I was immediately struck by how true many of the statements and accounts of different people that the author Cal Newport interviewed, both successful and unsuccessful in pursuing their dreams. One part that struck me was this one - "If a young Steve Jobs had taken his own advice and decided to only pursue work he loved, we would probably find him today as one of the Los Altos Zen Center’s most popular teachers. But he didn’t follow this simple advice." This was in the intro section and kind of blew me away. I love Steve Jobs, his passion for creating some of the most iconic and world-changing devices has been an inspiration for me. I was definitely hooked after this.

Roughly the book is broken into 3 sections:

  • Forget all about "Follow Your Passion" - that's bullshit
  • Be So Good They Can't Ignore You - build your skills
  • Turn Down A Promotion - be in control of where you want to go
  • Think Small, Act Big - have a mission

One of the areas I focus on specifically is in the skills part of things. He had some interesting advice which I chose to implement to a certain degree and am still playing around with in terms of structure. He talks a lot about the Craftsman Mindset in this section, which I've come to value a lot more late in my career. Rather than getting to work on the new shiny bits of technology really learn to hone your craft and become as good as you can get, then go further.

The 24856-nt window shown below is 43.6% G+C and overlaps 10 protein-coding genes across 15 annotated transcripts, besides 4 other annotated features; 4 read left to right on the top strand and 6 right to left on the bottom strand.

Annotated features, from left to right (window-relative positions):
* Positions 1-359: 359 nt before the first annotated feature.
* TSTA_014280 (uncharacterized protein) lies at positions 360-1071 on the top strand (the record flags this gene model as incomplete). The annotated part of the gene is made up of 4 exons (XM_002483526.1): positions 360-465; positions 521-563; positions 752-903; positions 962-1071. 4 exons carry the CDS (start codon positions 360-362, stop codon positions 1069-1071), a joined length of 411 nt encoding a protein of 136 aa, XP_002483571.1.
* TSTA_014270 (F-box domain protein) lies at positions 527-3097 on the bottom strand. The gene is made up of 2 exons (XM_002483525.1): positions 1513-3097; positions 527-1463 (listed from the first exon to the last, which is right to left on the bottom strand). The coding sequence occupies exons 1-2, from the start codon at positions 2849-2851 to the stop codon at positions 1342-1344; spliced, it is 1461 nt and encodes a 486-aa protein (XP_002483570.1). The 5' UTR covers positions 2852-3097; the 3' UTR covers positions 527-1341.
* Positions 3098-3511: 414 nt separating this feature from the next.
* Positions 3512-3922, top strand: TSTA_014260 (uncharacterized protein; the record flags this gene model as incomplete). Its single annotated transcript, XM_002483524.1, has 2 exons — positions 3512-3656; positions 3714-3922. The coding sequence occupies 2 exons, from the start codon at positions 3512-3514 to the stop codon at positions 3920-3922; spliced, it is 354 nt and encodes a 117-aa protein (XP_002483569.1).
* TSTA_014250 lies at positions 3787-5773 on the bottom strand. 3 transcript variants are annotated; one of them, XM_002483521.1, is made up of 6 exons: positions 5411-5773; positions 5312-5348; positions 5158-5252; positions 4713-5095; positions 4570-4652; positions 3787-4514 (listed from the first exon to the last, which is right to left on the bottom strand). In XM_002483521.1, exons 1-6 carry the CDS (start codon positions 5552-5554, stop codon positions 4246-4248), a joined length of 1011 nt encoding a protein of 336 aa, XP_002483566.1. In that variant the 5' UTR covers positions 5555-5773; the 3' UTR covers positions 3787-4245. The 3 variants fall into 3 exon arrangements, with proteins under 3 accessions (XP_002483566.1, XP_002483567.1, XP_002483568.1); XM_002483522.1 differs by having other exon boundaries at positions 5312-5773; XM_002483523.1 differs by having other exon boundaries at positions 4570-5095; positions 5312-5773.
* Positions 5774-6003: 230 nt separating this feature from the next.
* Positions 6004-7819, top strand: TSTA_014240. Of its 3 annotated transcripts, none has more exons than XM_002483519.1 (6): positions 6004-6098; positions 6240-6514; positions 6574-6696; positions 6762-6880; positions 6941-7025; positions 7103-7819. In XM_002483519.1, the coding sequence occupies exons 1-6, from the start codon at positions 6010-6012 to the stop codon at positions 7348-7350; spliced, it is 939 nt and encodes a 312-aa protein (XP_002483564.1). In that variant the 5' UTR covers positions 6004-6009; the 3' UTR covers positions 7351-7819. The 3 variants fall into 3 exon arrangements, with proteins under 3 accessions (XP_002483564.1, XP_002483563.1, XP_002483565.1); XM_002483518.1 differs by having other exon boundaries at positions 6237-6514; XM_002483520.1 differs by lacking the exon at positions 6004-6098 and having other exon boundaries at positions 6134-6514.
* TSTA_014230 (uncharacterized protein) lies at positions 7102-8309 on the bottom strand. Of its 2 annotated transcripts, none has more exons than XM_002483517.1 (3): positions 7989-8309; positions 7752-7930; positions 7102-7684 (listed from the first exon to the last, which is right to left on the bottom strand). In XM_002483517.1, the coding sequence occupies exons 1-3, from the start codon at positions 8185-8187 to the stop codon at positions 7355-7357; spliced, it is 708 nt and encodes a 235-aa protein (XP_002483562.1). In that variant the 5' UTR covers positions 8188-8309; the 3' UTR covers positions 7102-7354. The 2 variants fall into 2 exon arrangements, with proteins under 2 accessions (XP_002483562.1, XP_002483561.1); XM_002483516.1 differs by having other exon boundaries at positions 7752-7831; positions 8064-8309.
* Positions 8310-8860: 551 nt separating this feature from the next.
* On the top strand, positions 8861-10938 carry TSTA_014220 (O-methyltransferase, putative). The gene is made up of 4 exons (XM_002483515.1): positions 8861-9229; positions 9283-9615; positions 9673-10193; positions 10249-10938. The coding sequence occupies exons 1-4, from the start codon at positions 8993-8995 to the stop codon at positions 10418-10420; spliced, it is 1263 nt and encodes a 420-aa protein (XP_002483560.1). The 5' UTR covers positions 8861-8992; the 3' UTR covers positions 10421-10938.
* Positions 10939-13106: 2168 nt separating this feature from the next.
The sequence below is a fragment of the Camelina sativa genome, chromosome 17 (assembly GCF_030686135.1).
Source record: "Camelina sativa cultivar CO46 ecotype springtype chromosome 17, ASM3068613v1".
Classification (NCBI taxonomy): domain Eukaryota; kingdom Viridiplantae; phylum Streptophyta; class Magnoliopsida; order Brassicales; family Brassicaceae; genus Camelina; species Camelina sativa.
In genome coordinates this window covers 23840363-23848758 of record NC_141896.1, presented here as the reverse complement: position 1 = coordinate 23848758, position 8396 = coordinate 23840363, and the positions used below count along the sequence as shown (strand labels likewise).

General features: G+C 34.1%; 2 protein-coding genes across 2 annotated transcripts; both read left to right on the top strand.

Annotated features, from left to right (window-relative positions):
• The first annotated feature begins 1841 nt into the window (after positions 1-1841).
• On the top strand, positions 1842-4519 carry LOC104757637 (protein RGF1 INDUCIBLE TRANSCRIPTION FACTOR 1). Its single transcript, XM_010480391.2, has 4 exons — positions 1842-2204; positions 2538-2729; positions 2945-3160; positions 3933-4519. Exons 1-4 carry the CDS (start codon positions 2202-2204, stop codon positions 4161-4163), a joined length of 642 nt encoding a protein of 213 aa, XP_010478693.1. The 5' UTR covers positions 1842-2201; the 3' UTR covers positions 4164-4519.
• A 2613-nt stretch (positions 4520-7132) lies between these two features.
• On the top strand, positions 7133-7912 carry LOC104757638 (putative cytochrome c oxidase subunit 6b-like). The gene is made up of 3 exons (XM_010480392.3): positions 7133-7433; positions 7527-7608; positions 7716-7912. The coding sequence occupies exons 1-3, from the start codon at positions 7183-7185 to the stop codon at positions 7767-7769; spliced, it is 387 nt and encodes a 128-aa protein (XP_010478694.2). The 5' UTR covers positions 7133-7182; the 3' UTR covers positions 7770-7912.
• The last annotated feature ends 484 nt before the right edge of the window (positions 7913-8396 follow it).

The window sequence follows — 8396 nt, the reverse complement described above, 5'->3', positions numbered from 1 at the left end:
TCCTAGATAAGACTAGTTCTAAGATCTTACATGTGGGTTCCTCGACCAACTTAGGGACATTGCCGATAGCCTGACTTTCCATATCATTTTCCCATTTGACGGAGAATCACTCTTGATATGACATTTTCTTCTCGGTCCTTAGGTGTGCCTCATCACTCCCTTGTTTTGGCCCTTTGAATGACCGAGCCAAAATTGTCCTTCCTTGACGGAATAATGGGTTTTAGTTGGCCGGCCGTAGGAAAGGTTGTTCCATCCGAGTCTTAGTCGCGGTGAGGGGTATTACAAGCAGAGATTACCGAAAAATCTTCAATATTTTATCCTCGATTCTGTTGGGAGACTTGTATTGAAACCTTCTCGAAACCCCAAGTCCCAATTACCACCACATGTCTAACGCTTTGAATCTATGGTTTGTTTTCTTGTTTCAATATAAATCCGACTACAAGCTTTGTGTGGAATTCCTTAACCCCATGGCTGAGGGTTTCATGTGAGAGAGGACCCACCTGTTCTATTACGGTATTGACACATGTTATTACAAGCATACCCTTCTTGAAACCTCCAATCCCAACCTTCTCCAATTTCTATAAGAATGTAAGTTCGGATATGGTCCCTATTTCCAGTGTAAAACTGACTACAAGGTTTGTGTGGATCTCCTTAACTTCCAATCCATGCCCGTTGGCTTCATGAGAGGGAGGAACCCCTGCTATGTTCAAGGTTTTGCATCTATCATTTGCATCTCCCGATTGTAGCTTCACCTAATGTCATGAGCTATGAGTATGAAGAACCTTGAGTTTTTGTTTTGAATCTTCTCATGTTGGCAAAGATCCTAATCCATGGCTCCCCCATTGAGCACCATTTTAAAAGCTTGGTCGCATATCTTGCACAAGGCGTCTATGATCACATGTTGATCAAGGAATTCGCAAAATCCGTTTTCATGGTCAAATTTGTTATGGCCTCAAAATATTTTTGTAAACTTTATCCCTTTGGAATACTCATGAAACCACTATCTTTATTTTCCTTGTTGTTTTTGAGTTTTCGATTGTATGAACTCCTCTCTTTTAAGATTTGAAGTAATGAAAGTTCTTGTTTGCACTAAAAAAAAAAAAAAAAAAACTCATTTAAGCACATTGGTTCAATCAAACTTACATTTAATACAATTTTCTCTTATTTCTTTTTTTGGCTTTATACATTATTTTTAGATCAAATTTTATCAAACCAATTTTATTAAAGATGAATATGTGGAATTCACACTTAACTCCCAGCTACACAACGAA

I do this through projects. I have several that I move on and off the back burner depending on what I want to learn about. Whenever I work on a project I have a set of things that I'm trying to accomplish with them, whether it's investigating a new technique, trying out a new piece of technology, trying a different language or just generally trying to get better at something (testing).

Originally I tried to cram a bit too much in, I tried following his approach which roughly consists of:

  • Deliberate practice - choosing areas that you are weak in and want to improve and work on improving those